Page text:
Intervenor: Vol 25. No 3 & 4 July-December 2000

MOX - Plutonium flown into Canada

This past summer, CELA represented six First Nations and environmental groups in launching a federal court application for judicial review against the federal Minister of Transportation, David Collenette.

CELA asked the court to declare that plutonium fuel (MOX) from Russia could not be brought into or through Canada by air without public consultation. Intervenor readers will recall that the Federal government conducted a consultation in the Fall of 1999. At that time, federal officials told the public that there would be no air transport of MOX fuel; in fact they even said that it was against the law in Canada to transport MOX fuel by air. It seems that they decided that they were mistaken, because after approving the original emergency response assistance plan in November of 1999, the Department of Transport secretly approved an amendment sought by Atomic Energy of Canada Ltd. (AECL) to allow the transport of the US source plutonium fuel within Canada by air. Canadians found out about that amendment after the fuel was brought into Canada and flown by helicopter from Sault St. Marie, Ontario, to Chalk River.

Various reports over the winter and spring caused CELA's client groups to become concerned that there were plans to fly the Russian source MOX fuel into Canada and within as well, and to amend the transport route and even the quantity of the fuel to be transported. Accordingly, the already mentioned federal court case was launched in June to prevent secret amendments to the emergency response assistance plan. One month after the court case was launched and days after CELA filed affidavits documenting its application, the federal government announced a short 28-day consultation to amend the transportation plans to allow transport by flight and to increase the quantities of plutonium to be shipped. They declined to advise as to the route to be taken.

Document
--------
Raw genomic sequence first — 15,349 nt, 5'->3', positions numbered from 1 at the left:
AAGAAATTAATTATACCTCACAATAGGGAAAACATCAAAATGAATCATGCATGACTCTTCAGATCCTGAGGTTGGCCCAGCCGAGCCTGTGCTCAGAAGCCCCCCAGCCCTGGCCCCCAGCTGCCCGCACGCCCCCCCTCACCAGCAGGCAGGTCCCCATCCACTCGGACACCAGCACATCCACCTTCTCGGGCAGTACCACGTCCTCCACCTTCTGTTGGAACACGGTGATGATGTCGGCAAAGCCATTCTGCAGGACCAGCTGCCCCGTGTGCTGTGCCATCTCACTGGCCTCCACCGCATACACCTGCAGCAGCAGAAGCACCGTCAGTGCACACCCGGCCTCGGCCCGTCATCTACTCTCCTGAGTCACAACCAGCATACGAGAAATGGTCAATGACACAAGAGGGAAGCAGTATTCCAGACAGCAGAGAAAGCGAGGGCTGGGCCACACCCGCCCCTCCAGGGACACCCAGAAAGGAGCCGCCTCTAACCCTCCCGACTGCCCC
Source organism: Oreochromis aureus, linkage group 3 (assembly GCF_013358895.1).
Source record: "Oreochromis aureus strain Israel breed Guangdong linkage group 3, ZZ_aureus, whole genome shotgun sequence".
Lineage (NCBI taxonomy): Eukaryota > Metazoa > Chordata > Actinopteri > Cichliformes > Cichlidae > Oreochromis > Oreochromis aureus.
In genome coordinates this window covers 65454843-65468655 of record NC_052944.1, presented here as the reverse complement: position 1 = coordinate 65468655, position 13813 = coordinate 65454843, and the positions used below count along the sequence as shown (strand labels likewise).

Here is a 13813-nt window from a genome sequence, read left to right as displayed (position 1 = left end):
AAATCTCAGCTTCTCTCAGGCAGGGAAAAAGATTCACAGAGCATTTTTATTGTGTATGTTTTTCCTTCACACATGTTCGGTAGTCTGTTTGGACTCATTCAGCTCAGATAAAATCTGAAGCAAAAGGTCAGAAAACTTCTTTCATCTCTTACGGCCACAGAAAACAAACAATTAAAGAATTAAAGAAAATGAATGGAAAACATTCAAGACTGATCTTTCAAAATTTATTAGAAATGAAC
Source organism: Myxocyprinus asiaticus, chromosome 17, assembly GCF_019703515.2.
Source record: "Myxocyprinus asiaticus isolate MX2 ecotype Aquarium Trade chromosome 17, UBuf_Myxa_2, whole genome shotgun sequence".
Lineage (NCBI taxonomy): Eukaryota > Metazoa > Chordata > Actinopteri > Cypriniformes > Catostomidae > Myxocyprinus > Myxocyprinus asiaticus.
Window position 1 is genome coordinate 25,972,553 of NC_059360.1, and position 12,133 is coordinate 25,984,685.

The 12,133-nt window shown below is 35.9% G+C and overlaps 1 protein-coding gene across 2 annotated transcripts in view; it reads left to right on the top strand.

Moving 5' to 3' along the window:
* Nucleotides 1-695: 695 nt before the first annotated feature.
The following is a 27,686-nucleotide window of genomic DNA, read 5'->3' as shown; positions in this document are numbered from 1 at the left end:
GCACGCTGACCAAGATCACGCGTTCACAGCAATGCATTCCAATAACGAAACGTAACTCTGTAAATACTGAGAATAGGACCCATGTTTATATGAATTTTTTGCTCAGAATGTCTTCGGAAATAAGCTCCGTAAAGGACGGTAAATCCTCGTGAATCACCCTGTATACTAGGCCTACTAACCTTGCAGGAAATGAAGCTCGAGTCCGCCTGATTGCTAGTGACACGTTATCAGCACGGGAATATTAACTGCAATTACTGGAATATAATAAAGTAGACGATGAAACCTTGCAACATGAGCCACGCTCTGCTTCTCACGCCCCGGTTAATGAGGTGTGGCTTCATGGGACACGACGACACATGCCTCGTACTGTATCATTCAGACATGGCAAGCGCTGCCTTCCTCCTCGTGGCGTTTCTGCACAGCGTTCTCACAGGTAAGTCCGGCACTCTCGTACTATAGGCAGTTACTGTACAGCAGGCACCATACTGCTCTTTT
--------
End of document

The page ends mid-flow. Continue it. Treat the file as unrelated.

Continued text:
CELA continued to seek information about the transportation plans from the federal government and in the course of doing so, discovered that AECL was being asked to resubmit their emergency response plans for flight on the basis of assuming that an accident happened and that plutonium dust was dispersed. CELA and our clients and others sought and eventually received a short extension to the original comment period in order to see the new plan and comment on it. Within a few days of the expiry of the new comment date, Transport Canada had approved AECL's plans and within days of that we discovered that the plutonium fuel from Russia had been flown into Canada by Aeroflot and then from Trenton air force base in Ontario to Chalk River Laboratories by helicopter.

Both AECL and the federal government refused to advise as to the exact time of arrival of the shipment or as to the exact route. They claimed that it is now illegal to release this information, even after the fact, because of the new nuclear safety regulations promulgated by the federal government earlier this year. CELA takes exception to this interpretation of the new regulation, especially since it means that Canadians cannot find out about matters of critical interest to them, such as whether they have had plutonium fuel fly over their homes, and if so, when.

Theresa McClenaghan is a lawyer at CELA